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This book is devoted to a deceptively simple but original argument: that copying is an essential part of being human, that the ability to copy is worthy of celebration, and that, without recognizing how integral copying is to being human, we cannot understand ourselves or the world we live in.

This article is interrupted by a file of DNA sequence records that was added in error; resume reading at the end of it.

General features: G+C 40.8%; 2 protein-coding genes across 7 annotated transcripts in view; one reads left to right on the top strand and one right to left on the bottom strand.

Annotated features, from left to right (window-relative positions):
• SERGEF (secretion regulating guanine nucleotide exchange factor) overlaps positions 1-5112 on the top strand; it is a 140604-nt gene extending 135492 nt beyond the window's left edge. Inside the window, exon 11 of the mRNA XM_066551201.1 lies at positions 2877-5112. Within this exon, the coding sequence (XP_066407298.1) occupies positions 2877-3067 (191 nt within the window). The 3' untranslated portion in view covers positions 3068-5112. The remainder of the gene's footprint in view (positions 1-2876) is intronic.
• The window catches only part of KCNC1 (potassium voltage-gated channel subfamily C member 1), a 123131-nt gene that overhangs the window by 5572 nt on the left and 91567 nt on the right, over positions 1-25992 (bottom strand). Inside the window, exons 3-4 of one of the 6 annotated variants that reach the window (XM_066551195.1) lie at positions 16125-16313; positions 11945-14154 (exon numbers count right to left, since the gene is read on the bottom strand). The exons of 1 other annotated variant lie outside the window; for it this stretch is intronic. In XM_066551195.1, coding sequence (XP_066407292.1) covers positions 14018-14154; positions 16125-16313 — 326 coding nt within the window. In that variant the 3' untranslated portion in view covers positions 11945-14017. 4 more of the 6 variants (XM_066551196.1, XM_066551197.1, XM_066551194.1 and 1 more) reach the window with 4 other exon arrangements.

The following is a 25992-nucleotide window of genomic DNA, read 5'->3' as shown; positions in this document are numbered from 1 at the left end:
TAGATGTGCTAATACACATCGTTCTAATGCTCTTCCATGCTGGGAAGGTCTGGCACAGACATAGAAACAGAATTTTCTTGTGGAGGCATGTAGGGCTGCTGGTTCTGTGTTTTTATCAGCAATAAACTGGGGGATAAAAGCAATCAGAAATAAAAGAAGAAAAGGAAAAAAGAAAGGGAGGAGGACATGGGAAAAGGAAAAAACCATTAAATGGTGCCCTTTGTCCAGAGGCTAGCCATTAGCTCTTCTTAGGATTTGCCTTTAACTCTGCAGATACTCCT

In spite of the laws, stigmas, and anxieties attached to it, the word "copying" permeates contemporary culture, shaping discourse on issues from hip hop to digitization to gender reassignment, and is particularly crucial in legal debates concerning intellectual property and copyright. Yet as a philosophical concept, copying remains poorly understood. Working comparatively across cultures and times, Marcus Boon undertakes an examination of what this word means--historically, culturally, philosophically--and why it fills us with fear and fascination. He argues that the dominant legal-political structures that define copying today obscure much broader processes of imitation that have constituted human communities for ages and continue to shape various subcultures today. Drawing on contemporary art, music and film, the history of aesthetics, critical theory, and Buddhist philosophy and practice, "In Praise of Copying" seeks to show how and why copying works, what the sources of its power are, and the political stakes of renegotiating the way we value copying in the age of globalization.
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